Youth Forward scholarship 2016 – Changing the World One Child at a Time

Name: Kathleen McSloy
From: Easley, South Carolina
Grade: 12th
School: Wren High School
Votes: 0

Volunteering has been a prominent part of my life since I was nine years old when
I began working with able-bodied and special needs kids. I
volunteered with a program called Happy Hooves that teaches children
of all mental and physical abilities to ride horses. I was lucky
enough to be included in this program because of my love for horses
and my riding experience at this barn. I volunteered two to three
times a week during the school year and four to five times a week
during the summer, the summer days being from eight-o-clock in the
morning to five-o-clock at night. I did this for close to ten years
and still volunteer as often as I can at this facility and other
facilities that help special-needs children.

I was responsible for leading horses and explaining how to steer the
horse, and with special-needs kids, I was often responsible for
helping the child retain balance on the horse. It is a great feeling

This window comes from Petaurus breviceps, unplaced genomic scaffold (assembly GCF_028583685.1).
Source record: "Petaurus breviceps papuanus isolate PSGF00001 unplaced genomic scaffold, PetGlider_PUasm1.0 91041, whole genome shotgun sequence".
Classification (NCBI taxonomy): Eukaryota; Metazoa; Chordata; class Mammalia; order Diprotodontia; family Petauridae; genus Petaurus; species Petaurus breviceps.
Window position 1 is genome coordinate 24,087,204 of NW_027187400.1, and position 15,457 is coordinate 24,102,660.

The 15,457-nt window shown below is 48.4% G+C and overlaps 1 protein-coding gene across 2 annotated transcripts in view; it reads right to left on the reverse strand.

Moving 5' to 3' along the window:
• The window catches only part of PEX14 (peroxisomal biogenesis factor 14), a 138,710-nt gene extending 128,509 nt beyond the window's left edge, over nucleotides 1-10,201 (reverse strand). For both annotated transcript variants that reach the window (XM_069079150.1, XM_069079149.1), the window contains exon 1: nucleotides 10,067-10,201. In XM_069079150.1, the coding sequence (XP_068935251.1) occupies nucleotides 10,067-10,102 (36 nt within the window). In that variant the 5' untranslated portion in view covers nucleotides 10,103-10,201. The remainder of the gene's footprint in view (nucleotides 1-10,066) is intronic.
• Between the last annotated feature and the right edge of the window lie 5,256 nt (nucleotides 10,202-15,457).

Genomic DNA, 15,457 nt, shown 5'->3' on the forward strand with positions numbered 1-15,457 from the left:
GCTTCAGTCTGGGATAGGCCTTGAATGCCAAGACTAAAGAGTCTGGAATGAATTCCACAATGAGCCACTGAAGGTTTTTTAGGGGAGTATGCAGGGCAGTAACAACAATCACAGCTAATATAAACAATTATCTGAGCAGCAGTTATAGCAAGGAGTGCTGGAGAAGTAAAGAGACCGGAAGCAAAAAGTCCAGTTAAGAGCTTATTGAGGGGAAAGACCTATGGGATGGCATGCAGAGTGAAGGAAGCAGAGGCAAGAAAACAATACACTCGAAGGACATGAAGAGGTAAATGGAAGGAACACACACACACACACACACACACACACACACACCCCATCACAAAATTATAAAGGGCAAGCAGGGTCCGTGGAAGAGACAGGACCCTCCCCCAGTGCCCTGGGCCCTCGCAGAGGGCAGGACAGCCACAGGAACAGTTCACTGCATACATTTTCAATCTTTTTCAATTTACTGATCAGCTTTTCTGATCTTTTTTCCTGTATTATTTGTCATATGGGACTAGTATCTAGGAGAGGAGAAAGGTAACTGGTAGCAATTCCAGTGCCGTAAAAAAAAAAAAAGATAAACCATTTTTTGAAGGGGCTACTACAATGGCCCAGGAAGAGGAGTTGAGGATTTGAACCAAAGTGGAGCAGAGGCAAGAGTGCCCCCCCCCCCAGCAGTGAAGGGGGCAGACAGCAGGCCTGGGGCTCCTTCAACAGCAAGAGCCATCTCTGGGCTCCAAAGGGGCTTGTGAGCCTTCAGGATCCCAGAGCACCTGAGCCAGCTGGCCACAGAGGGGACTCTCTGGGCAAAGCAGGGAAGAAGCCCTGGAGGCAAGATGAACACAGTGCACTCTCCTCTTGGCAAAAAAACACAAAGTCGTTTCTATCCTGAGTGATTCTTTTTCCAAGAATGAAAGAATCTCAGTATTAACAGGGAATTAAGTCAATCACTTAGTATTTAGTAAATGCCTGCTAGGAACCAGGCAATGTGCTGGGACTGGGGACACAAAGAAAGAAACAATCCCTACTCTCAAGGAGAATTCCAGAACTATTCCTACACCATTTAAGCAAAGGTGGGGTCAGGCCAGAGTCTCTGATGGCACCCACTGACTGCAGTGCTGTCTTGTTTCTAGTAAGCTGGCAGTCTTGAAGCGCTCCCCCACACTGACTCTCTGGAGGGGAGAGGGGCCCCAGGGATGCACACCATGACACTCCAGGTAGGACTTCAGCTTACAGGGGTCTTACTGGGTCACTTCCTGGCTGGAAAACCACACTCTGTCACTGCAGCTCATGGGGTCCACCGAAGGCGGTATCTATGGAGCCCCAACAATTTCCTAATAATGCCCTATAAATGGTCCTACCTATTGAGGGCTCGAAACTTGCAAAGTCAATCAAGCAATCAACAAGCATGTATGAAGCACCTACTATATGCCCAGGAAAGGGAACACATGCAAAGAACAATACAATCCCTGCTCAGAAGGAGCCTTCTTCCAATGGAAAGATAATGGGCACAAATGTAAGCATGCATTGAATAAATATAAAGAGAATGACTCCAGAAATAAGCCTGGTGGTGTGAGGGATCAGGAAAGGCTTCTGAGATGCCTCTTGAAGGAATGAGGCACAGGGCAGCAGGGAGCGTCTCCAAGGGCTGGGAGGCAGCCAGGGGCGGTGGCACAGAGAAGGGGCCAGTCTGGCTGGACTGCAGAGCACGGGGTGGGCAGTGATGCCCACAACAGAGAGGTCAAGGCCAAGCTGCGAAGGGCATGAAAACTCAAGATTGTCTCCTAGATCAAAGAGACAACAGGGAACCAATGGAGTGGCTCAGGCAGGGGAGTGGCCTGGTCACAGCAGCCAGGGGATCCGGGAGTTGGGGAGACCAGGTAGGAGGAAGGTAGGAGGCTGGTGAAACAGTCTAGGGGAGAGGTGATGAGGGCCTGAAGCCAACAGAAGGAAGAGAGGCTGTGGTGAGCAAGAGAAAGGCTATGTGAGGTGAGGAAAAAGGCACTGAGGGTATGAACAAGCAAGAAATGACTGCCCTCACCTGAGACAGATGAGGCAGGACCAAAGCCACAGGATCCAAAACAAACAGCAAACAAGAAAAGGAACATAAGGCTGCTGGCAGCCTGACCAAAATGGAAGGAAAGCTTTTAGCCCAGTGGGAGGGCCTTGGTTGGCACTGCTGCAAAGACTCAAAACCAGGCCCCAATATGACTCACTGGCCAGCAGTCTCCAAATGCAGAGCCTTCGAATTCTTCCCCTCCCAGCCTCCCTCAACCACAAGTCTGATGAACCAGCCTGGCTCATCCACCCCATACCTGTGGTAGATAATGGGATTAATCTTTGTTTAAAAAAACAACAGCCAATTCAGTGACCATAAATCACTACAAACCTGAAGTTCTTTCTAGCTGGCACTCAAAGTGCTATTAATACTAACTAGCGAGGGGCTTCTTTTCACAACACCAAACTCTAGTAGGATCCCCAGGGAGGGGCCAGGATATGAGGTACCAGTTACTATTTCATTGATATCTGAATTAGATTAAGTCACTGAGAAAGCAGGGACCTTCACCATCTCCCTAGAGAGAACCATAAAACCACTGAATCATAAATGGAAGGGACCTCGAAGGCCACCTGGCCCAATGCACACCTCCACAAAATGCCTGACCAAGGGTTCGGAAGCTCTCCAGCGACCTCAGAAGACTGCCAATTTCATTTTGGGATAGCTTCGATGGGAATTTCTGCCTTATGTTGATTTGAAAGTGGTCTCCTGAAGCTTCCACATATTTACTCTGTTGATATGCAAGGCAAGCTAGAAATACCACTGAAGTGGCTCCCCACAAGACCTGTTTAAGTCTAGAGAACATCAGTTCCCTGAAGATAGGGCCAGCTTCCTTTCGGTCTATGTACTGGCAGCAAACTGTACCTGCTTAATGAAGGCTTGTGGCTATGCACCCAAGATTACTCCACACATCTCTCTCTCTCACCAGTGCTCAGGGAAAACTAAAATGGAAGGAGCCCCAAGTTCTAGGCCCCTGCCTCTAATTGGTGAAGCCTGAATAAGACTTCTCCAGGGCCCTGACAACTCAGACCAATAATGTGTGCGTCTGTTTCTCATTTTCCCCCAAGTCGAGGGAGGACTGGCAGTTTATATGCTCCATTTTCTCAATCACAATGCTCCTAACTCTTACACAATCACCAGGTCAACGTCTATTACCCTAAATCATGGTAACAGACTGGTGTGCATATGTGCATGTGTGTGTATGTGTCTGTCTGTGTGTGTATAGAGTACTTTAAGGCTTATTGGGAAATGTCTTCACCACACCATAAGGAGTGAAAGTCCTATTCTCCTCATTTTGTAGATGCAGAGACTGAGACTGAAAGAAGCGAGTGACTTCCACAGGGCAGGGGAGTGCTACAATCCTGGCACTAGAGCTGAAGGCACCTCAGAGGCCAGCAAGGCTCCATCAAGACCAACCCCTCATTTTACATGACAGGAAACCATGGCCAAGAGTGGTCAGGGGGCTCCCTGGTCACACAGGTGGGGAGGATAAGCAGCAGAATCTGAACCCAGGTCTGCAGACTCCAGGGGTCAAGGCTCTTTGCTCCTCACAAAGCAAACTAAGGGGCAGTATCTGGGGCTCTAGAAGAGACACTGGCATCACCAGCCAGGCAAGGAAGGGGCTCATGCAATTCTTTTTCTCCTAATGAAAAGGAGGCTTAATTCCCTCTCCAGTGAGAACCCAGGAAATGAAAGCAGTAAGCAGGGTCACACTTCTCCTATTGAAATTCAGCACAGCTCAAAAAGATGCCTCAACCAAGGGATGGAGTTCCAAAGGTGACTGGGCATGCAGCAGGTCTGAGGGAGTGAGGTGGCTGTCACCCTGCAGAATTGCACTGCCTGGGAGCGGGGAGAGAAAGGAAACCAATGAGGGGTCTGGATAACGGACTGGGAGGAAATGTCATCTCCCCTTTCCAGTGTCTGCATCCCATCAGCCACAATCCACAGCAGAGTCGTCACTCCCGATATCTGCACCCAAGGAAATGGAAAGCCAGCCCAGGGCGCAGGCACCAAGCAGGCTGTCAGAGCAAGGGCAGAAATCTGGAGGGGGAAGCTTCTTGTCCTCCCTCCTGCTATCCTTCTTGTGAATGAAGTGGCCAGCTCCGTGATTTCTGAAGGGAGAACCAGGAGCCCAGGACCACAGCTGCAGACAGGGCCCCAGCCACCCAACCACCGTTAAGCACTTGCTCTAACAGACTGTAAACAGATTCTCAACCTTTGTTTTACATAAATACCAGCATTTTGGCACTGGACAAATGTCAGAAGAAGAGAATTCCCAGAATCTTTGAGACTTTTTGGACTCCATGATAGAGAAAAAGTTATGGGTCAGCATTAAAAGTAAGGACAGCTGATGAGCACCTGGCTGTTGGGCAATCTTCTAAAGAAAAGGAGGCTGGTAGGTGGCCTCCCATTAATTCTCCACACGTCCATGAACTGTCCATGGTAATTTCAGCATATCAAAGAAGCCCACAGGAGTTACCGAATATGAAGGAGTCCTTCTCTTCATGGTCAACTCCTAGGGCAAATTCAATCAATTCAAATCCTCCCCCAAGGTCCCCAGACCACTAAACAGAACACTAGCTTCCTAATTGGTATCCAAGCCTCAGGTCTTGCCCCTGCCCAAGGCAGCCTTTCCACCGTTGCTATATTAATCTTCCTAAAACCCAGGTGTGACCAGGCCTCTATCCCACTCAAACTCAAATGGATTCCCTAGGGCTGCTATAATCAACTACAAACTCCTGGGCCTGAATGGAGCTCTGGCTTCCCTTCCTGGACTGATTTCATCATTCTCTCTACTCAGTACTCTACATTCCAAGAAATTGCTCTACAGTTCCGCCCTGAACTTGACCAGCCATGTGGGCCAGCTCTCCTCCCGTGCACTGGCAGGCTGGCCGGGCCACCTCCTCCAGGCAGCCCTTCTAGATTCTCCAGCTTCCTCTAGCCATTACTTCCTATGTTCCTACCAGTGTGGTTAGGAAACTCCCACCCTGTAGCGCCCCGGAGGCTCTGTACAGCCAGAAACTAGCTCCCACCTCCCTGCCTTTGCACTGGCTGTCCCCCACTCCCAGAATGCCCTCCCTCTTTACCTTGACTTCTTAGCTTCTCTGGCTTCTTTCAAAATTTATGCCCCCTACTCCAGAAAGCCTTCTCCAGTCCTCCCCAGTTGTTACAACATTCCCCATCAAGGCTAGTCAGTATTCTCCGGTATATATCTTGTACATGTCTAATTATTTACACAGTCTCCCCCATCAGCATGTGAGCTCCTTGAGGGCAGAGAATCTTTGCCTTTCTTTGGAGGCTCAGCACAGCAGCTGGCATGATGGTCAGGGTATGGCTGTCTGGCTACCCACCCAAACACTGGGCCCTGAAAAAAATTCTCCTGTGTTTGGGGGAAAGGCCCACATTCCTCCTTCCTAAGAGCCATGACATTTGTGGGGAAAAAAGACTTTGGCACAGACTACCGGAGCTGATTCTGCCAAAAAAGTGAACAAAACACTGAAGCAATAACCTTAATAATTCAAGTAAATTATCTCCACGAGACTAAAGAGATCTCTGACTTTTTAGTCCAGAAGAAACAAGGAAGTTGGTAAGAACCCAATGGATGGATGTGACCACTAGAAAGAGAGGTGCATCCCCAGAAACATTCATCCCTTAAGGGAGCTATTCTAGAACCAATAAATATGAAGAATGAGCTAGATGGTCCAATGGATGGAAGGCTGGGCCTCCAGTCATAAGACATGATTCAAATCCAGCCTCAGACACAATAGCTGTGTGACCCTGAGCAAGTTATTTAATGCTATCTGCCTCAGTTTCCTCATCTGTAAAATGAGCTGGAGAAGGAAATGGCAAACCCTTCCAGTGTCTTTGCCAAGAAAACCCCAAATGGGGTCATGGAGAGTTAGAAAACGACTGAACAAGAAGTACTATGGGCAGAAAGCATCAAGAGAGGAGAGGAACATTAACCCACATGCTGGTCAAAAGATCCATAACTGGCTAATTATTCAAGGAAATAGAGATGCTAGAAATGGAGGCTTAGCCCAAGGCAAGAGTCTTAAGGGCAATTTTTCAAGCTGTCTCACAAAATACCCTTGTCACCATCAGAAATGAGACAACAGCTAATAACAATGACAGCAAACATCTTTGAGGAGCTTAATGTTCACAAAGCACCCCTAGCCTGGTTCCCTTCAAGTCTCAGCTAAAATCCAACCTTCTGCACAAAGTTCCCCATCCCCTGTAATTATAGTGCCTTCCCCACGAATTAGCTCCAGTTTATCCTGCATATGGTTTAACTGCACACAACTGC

when I can help these kids feel empowered, and this means that I took
my responsibilities very seriously. The biggest issue I faced,
however, when volunteering would have to be when one of the children
started to feel angry or sad at something and would get upset. This
was so difficult to deal with because my heart broke for those kids,
but I also had to calm them down because temper tantrums aren’t
safe to do on horseback. I had to be firm but empathetic and let them
know I was there to help them. I have learned that every child has a
right to have a hobby and be able to connect with horses, despite any
physical or cognitive issues. I truly believe that this realization
has given me the most satisfaction because I look at the world
differently now… I see every child as a human being with the
opportunity to learn. I hear derogatory terms aimed at special needs
children every day, yet I know the truth: They are no different from
you and me. They are human.

I am studying English in college to become a professor, and I do think
my ability to speak and understand a variety of young people will
benefit me in the future. I see this as “forward looking” because
this volunteer work has created increased communication skills and a
tolerance for different types of people.

I hope that my volunteering will change the way people view individuals
with special needs. My whole time volunteering gave me knowledge that
I can use to help others see the light that radiates within everyone,
not just the able-bodied and able-minded. I truly believe that my
volunteering made, and continues to make, a difference. I may not
have changed the world yet, but I know I changed a lot of kids’
worlds, and for that, I am proud and inspired.

Join our Facebook group "Volunteers for a Better World".